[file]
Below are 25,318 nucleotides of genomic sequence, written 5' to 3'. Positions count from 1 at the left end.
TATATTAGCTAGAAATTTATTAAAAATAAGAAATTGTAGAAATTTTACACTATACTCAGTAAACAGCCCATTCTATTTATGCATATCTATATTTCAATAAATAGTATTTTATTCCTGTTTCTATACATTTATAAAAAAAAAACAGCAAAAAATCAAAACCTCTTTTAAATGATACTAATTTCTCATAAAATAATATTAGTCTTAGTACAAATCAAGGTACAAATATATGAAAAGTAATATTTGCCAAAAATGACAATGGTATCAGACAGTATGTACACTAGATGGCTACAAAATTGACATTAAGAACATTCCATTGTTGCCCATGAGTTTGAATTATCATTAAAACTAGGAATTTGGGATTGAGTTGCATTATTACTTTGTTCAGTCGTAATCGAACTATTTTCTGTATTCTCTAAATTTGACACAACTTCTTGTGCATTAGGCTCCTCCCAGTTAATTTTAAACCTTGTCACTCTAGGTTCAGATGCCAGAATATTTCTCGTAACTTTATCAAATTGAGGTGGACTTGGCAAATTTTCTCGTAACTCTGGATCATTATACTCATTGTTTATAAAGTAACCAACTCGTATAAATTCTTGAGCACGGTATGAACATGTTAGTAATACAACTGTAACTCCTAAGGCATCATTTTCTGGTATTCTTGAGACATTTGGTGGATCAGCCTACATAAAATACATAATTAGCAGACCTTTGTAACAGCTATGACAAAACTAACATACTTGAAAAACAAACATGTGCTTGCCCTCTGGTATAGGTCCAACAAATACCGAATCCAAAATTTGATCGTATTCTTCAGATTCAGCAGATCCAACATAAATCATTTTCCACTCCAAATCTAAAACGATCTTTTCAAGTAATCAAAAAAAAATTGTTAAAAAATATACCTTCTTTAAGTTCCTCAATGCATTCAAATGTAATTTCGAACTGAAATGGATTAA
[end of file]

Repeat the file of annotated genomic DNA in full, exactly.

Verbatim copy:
Below are 25,318 nucleotides of genomic sequence, written 5' to 3'. Positions count from 1 at the left end.
TATATTAGCTAGAAATTTATTAAAAATAAGAAATTGTAGAAATTTTACACTATACTCAGTAAACAGCCCATTCTATTTATGCATATCTATATTTCAATAAATAGTATTTTATTCCTGTTTCTATACATTTATAAAAAAAAAACAGCAAAAAATCAAAACCTCTTTTAAATGATACTAATTTCTCATAAAATAATATTAGTCTTAGTACAAATCAAGGTACAAATATATGAAAAGTAATATTTGCCAAAAATGACAATGGTATCAGACAGTATGTACACTAGATGGCTACAAAATTGACATTAAGAACATTCCATTGTTGCCCATGAGTTTGAATTATCATTAAAACTAGGAATTTGGGATTGAGTTGCATTATTACTTTGTTCAGTCGTAATCGAACTATTTTCTGTATTCTCTAAATTTGACACAACTTCTTGTGCATTAGGCTCCTCCCAGTTAATTTTAAACCTTGTCACTCTAGGTTCAGATGCCAGAATATTTCTCGTAACTTTATCAAATTGAGGTGGACTTGGCAAATTTTCTCGTAACTCTGGATCATTATACTCATTGTTTATAAAGTAACCAACTCGTATAAATTCTTGAGCACGGTATGAACATGTTAGTAATACAACTGTAACTCCTAAGGCATCATTTTCTGGTATTCTTGAGACATTTGGTGGATCAGCCTACATAAAATACATAATTAGCAGACCTTTGTAACAGCTATGACAAAACTAACATACTTGAAAAACAAACATGTGCTTGCCCTCTGGTATAGGTCCAACAAATACCGAATCCAAAATTTGATCGTATTCTTCAGATTCAGCAGATCCAACATAAATCATTTTCCACTCCAAATCTAAAACGATCTTTTCAAGTAATCAAAAAAAAATTGTTAAAAAATATACCTTCTTTAAGTTCCTCAATGCATTCAAATGTAATTTCGAACTGAAATGGATTAA